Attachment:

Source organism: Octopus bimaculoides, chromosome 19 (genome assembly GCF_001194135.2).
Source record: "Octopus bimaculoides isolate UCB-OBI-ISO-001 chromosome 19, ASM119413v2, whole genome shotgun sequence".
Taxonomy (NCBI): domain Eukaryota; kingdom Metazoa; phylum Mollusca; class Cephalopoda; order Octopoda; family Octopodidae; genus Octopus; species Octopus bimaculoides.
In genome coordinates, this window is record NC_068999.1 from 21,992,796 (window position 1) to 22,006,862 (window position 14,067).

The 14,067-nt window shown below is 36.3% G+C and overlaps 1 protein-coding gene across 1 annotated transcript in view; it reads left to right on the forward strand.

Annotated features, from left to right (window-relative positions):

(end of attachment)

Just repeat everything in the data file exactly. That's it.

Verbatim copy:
Source organism: Octopus bimaculoides, chromosome 19 (genome assembly GCF_001194135.2).
Source record: "Octopus bimaculoides isolate UCB-OBI-ISO-001 chromosome 19, ASM119413v2, whole genome shotgun sequence".
Taxonomy (NCBI): domain Eukaryota; kingdom Metazoa; phylum Mollusca; class Cephalopoda; order Octopoda; family Octopodidae; genus Octopus; species Octopus bimaculoides.
In genome coordinates, this window is record NC_068999.1 from 21,992,796 (window position 1) to 22,006,862 (window position 14,067).

The 14,067-nt window shown below is 36.3% G+C and overlaps 1 protein-coding gene across 1 annotated transcript in view; it reads left to right on the forward strand.

Annotated features, from left to right (window-relative positions):